Researchers are becoming more convinced of how oral health plays a role in our overall health. Poor oral health is being associated with poorly controlled diabetes, cardiovascular diseases, preterm birth and other health issues. It’s been suspected that this happens because compromised gums (e.g. gingivitis, periodontal disease) make disease-causing bacteria enter our bloodstream. Although the immune system can fight off the bacteria, those with a compromised immune system might acquire a disease or make an existing health condition worse.
For example, chronic gum disease and the resulting infection might cause insulin resistance (thereby making diabetes more difficult to control). This disrupted blood sugar control could then make diabetes-linked complications worse. It’s a similar case with cardiovascular diseases (see Periodontal Disease and Cardiovascular Disease published in the Journal of Periodontology). The difference is that poor oral health and gum disease may become the starting points for clogged arteries (i.e. atherosclerotic plaques develop). The plaques then increase the risk of having a heart attack or stroke.
Our oral health tells a lot about our overall health
Aside from the association between oral health and overall health (diabetes, cardiovascular disease), the state of our oral health also tells several things about our overall lifestyle and wellbeing.
For instance, tooth loss (Australians aged 15 and over have an average of 12.8 decayed, missing or filled teeth, source: Australian Institute of Health and Welfare) might be traced back to consuming high-sugar foods and drinks. Our cells become resistant or insensitive to insulin as a result of spikes in blood sugar levels. Instead of the drip by drip entry of glucose into our blood, it becomes a sudden heavy downpour which puts extra work to our cells and pancreas. The result is diabetes and as mentioned earlier, diabetes control can become more difficult because of gum infection.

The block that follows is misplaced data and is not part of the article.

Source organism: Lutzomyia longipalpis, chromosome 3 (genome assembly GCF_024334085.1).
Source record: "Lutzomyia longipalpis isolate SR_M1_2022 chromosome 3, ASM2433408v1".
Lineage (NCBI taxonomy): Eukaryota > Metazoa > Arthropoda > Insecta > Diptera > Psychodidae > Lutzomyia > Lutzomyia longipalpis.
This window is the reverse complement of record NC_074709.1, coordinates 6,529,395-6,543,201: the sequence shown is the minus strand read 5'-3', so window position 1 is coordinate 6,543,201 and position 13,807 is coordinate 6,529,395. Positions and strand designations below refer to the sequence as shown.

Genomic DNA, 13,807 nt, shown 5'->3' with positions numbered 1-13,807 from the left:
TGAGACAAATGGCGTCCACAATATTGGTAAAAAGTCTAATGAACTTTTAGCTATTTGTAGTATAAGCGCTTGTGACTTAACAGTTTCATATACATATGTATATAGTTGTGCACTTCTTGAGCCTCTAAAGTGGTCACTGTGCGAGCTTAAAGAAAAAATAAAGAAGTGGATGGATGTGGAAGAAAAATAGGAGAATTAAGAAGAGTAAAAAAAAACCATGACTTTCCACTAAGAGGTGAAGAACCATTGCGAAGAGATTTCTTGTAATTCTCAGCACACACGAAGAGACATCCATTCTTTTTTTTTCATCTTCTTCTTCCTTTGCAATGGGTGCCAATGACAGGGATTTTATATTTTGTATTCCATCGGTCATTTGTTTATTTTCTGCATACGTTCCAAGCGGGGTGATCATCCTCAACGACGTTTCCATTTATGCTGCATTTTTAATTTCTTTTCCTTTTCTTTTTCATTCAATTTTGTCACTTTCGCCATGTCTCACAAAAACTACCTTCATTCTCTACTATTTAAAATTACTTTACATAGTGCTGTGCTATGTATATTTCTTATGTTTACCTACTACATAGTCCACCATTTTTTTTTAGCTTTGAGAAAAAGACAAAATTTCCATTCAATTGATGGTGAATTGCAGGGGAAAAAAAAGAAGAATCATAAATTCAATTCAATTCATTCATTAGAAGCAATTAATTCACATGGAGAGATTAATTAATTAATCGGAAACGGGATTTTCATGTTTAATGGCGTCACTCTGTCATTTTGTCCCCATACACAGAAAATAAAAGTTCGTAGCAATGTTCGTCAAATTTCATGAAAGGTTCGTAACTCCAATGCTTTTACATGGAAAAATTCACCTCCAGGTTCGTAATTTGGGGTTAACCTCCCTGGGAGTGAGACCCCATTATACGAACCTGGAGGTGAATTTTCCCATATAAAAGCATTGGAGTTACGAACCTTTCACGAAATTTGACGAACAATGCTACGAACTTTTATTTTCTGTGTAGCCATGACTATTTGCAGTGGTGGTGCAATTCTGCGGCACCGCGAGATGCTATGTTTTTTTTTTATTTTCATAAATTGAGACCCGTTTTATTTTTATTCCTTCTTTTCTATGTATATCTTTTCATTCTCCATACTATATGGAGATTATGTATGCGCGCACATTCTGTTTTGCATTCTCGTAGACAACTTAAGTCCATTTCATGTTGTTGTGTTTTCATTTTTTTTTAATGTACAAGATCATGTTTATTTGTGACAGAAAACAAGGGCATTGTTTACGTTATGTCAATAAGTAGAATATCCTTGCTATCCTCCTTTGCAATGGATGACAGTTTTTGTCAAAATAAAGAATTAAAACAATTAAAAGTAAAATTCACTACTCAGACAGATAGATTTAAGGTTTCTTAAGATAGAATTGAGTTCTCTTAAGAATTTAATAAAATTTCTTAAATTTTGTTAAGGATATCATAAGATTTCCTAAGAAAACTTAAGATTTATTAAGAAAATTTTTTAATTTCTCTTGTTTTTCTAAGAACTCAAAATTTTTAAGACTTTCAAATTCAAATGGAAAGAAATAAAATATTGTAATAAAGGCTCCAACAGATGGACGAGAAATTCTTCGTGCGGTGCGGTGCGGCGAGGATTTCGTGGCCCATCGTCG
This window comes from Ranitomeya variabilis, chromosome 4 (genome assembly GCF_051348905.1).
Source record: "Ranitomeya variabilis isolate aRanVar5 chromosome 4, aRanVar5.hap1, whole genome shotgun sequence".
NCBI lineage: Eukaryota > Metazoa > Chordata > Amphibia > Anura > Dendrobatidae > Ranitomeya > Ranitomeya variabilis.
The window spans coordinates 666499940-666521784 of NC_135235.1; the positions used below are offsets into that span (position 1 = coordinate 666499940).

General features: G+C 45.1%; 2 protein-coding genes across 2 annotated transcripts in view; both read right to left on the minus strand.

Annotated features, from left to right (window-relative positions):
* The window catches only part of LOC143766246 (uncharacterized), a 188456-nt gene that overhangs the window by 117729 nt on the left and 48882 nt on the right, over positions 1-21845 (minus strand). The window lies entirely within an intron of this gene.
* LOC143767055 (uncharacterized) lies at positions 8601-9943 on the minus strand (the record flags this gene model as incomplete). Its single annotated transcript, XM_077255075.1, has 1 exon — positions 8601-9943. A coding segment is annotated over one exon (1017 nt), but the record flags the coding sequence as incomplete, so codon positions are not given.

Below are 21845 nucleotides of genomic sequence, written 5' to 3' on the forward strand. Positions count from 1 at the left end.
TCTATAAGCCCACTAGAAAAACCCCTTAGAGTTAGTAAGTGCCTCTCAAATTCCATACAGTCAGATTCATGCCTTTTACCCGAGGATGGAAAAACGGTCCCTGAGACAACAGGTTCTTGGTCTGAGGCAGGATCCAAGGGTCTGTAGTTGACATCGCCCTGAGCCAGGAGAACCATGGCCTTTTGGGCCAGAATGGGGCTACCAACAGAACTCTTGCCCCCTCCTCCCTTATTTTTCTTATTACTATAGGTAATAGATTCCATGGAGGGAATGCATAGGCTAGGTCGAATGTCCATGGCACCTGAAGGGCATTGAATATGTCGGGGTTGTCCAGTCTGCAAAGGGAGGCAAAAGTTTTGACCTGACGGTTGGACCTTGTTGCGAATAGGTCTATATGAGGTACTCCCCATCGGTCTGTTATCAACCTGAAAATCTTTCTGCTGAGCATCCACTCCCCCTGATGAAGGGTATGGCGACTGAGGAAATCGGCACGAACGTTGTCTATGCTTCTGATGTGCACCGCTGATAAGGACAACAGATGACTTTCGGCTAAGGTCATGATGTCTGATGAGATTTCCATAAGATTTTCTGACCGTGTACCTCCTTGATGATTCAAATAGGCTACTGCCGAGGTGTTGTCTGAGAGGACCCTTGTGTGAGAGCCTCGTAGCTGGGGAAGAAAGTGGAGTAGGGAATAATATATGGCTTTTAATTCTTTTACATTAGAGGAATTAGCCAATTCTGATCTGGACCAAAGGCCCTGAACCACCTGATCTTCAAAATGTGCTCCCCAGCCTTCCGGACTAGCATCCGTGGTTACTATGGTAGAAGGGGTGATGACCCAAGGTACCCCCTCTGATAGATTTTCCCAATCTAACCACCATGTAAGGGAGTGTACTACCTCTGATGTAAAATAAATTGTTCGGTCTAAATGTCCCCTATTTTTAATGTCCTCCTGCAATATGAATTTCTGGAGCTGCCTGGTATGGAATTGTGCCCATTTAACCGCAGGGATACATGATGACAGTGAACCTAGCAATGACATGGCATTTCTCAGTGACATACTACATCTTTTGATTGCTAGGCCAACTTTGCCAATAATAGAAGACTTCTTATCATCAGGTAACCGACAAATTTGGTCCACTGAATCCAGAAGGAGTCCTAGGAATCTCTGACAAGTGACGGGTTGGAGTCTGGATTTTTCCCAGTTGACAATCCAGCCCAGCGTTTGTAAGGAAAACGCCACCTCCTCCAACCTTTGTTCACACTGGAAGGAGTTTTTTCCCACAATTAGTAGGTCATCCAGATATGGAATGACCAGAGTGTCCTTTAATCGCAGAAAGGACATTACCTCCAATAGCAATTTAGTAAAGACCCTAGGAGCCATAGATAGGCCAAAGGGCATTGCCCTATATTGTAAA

Poor oral health brings with it health problems related to diet and lifestyle. For example, smoking can increase the risk of having periodontal disease. More alarming is that smoking (approximately 1 in 7 Australians aged 15 years and over smoke daily, source: The Heart Foundation) can increase the risk of getting oral and throat cancers. In other words, when a person has periodontal disease, it’s also possible that he/she has other diseases that may or may not be directly linked with poor oral hygiene.
On the other hand, excellent oral health (as a result of regular brushing and flossing, visiting the dentist once every 6 months and having a prompt oral check-up when oral issues arise) may reflect our overall health. Someone who regularly brushes his/her teeth could be more likely to take care of his/her body. People who still have a complete set of teeth in their 30s and 40s might have eaten a lot less sugar through the years. It’s also possible that having excellent oral health comes with maintaining a healthy lifestyle. In other words, people who truly care for their health and future make sure that every aspect of their health (dental health, mental and emotional states, career and social status, relationships) receives enough attention.